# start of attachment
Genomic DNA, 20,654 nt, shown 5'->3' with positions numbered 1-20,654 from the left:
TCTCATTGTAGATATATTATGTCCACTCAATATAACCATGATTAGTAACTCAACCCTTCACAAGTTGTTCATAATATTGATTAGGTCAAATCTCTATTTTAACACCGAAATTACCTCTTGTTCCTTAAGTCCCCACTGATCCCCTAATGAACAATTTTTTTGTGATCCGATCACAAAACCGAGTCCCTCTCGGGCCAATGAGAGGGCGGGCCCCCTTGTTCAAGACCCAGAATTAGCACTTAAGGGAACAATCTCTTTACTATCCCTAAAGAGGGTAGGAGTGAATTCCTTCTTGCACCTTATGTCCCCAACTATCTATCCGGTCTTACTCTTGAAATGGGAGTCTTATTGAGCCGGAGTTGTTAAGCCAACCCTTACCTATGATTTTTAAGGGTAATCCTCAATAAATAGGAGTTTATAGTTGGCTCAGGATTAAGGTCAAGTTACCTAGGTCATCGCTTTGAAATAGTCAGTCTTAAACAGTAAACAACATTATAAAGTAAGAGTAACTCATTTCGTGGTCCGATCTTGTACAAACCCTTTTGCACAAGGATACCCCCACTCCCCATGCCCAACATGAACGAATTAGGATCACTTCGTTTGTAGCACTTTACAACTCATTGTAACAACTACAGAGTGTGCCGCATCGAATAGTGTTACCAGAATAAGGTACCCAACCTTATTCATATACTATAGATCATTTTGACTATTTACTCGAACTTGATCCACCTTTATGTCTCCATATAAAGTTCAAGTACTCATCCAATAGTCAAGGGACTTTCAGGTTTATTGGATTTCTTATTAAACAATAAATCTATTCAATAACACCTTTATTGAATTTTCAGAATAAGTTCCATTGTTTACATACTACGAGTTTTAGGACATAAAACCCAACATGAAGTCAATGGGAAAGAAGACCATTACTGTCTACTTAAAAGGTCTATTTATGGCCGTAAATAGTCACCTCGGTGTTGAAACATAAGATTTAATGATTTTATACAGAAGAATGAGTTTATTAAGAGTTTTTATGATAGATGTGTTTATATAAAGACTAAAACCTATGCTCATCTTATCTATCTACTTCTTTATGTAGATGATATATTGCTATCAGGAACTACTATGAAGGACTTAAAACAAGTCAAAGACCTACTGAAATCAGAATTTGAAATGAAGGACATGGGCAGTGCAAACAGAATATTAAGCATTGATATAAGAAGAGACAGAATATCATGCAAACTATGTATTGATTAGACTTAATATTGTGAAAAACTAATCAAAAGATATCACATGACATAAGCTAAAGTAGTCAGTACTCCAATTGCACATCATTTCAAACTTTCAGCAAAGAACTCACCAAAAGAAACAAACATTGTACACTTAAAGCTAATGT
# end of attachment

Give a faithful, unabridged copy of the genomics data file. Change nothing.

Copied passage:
Genomic DNA, 20,654 nt, shown 5'->3' with positions numbered 1-20,654 from the left:
TCTCATTGTAGATATATTATGTCCACTCAATATAACCATGATTAGTAACTCAACCCTTCACAAGTTGTTCATAATATTGATTAGGTCAAATCTCTATTTTAACACCGAAATTACCTCTTGTTCCTTAAGTCCCCACTGATCCCCTAATGAACAATTTTTTTGTGATCCGATCACAAAACCGAGTCCCTCTCGGGCCAATGAGAGGGCGGGCCCCCTTGTTCAAGACCCAGAATTAGCACTTAAGGGAACAATCTCTTTACTATCCCTAAAGAGGGTAGGAGTGAATTCCTTCTTGCACCTTATGTCCCCAACTATCTATCCGGTCTTACTCTTGAAATGGGAGTCTTATTGAGCCGGAGTTGTTAAGCCAACCCTTACCTATGATTTTTAAGGGTAATCCTCAATAAATAGGAGTTTATAGTTGGCTCAGGATTAAGGTCAAGTTACCTAGGTCATCGCTTTGAAATAGTCAGTCTTAAACAGTAAACAACATTATAAAGTAAGAGTAACTCATTTCGTGGTCCGATCTTGTACAAACCCTTTTGCACAAGGATACCCCCACTCCCCATGCCCAACATGAACGAATTAGGATCACTTCGTTTGTAGCACTTTACAACTCATTGTAACAACTACAGAGTGTGCCGCATCGAATAGTGTTACCAGAATAAGGTACCCAACCTTATTCATATACTATAGATCATTTTGACTATTTACTCGAACTTGATCCACCTTTATGTCTCCATATAAAGTTCAAGTACTCATCCAATAGTCAAGGGACTTTCAGGTTTATTGGATTTCTTATTAAACAATAAATCTATTCAATAACACCTTTATTGAATTTTCAGAATAAGTTCCATTGTTTACATACTACGAGTTTTAGGACATAAAACCCAACATGAAGTCAATGGGAAAGAAGACCATTACTGTCTACTTAAAAGGTCTATTTATGGCCGTAAATAGTCACCTCGGTGTTGAAACATAAGATTTAATGATTTTATACAGAAGAATGAGTTTATTAAGAGTTTTTATGATAGATGTGTTTATATAAAGACTAAAACCTATGCTCATCTTATCTATCTACTTCTTTATGTAGATGATATATTGCTATCAGGAACTACTATGAAGGACTTAAAACAAGTCAAAGACCTACTGAAATCAGAATTTGAAATGAAGGACATGGGCAGTGCAAACAGAATATTAAGCATTGATATAAGAAGAGACAGAATATCATGCAAACTATGTATTGATTAGACTTAATATTGTGAAAAACTAATCAAAAGATATCACATGACATAAGCTAAAGTAGTCAGTACTCCAATTGCACATCATTTCAAACTTTCAGCAAAGAACTCACCAAAAGAAACAAACATTGTACACTTAAAGCTAATGT